Anne Jordan was a contributing editor to GOVERNING.E-mail: firstname.lastname@example.org
A few years ago, when my son was 12, he had to have a root canal. I like to believe it's because he didn't brush his teeth well and/or that he's genetically cavity-prone. But I really think it's because he hadn't seen our family dentist for a year. It wasn't the cost that kept us from the usual six-month visit (in fact, we had excellent private insurance coverage), but rather I was just "too busy" and never got around to scheduling a routine appointment.
Last month, a 12-year-old boy in a neighboring Maryland suburb had an aching tooth. Earlier this week, he died. The medical cause, the Washington Post reports, was bacteria from the abscess that had spread to his brain. The underlying cause: His family had lost their Medicaid coverage (apparently as the result of eligibility paperwork being sent to the homeless shelter where the family had recently -- but no longer -- resided) coupled with the difficulty of finding a dentist willing to accept Medicaid patients.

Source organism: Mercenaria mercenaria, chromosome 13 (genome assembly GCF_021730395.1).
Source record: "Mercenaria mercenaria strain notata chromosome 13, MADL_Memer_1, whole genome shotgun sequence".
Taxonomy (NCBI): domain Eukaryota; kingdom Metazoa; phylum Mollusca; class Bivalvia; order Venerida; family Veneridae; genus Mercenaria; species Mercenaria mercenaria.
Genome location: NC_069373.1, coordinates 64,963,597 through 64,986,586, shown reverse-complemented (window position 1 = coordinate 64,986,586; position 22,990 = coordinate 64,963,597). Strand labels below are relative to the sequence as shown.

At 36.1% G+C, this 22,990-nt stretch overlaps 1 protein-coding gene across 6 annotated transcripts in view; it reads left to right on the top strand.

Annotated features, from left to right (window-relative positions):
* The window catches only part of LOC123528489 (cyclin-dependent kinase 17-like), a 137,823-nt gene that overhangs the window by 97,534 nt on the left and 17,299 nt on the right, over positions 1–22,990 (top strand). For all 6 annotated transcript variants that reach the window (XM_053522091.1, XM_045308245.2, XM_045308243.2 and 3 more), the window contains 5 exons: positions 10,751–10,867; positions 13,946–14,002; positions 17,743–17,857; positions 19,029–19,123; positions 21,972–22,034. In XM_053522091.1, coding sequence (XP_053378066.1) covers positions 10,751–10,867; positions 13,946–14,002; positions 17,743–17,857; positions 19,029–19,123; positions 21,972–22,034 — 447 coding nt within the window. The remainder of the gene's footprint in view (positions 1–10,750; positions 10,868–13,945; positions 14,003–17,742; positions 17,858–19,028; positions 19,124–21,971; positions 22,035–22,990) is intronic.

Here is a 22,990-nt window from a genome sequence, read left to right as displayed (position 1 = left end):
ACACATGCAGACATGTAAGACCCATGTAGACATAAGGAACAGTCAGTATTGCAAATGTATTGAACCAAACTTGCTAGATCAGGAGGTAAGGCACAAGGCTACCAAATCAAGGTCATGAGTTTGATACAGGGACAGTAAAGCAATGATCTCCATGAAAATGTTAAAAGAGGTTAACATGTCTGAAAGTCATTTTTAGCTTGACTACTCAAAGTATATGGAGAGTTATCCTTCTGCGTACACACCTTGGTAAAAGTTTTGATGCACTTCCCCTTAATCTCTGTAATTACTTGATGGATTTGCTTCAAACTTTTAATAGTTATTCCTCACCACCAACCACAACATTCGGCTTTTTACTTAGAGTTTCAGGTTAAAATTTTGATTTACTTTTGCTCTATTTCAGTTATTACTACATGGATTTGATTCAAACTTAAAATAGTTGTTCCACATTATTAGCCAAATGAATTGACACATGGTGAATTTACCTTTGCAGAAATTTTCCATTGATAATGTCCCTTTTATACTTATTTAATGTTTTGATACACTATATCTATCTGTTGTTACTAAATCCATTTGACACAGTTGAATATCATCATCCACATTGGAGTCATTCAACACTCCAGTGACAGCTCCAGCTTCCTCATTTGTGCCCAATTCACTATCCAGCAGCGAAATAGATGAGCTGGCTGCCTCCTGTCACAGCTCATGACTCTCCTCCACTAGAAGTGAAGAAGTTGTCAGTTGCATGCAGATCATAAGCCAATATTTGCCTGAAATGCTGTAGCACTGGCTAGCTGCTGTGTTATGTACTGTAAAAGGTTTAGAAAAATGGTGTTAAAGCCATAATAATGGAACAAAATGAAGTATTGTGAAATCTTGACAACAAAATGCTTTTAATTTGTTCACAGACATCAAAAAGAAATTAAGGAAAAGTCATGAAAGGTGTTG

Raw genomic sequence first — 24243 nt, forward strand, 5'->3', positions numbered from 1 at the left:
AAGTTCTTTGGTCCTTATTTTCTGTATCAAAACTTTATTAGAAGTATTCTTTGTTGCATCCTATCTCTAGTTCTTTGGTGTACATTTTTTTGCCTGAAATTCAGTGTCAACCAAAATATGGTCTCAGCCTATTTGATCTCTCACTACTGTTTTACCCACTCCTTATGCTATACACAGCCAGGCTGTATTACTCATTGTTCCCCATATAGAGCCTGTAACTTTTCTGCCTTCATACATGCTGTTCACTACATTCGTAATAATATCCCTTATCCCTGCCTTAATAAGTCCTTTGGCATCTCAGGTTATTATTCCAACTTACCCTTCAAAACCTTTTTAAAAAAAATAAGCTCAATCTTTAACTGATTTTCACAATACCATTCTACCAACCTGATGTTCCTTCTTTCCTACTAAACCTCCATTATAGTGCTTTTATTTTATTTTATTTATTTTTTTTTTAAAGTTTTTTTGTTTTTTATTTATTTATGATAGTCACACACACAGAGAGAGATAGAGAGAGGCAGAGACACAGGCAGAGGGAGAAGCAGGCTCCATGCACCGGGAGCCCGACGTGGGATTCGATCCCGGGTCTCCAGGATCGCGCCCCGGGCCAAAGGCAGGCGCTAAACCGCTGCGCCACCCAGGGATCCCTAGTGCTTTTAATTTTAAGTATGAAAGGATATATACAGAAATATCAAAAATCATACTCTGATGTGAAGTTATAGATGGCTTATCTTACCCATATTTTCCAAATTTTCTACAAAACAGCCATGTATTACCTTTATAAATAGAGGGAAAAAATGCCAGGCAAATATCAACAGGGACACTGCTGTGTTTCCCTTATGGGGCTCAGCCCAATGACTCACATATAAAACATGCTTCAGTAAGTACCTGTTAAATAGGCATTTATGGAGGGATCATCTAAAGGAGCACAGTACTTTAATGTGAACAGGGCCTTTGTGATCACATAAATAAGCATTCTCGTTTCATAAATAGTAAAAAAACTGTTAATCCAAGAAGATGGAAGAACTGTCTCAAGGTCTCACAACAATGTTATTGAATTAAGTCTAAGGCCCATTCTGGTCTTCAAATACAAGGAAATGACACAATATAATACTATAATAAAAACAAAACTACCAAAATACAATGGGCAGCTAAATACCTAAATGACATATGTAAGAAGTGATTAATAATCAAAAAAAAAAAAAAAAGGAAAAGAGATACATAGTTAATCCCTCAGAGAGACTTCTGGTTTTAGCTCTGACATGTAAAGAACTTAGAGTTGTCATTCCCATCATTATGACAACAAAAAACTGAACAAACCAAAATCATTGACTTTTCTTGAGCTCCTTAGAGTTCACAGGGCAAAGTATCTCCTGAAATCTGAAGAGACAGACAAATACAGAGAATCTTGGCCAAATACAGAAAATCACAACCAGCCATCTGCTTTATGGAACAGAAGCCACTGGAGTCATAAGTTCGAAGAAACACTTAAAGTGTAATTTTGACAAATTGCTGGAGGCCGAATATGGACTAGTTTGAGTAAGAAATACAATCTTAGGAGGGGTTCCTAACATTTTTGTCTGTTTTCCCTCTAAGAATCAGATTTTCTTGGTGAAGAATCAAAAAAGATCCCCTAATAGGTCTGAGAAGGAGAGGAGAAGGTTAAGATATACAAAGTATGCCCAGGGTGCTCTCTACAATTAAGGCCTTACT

Overshadowed in the debate about SCHIP and universal health care are the sobering statistics on access to dental care for low-income children: According to the Centers for Medicare & Medicaid Services, two-thirds of Maryland children enrolled in Medicaid did not see a dentist in 2005. What's more, because of low reimbursement rates and bureaucratic paperwork, only 900 of the state's 5,500 dental providers are willing to treat Medicaid patients--never mind those without any coverage. The National Conference of State Legislatures' Web site offers a wealth of additional material on this topic.
Postponing my son's dental care was foolish -- and I learned a lesson. Delaying (in effect, denying) Deamonte Driver's dental care was fatal -- and we should all learn a lesson.
Written and compiled by staff writers and editors, GOVERNING View is an on-the-ground, and sometimes behind-the-scenes, look at the topics we're covering in print and online. From notes on what's up in statehouses, county courthouses and city halls, to encounters with people, places and things, GOVERNING View is a window into the side of state and local government you don't always see.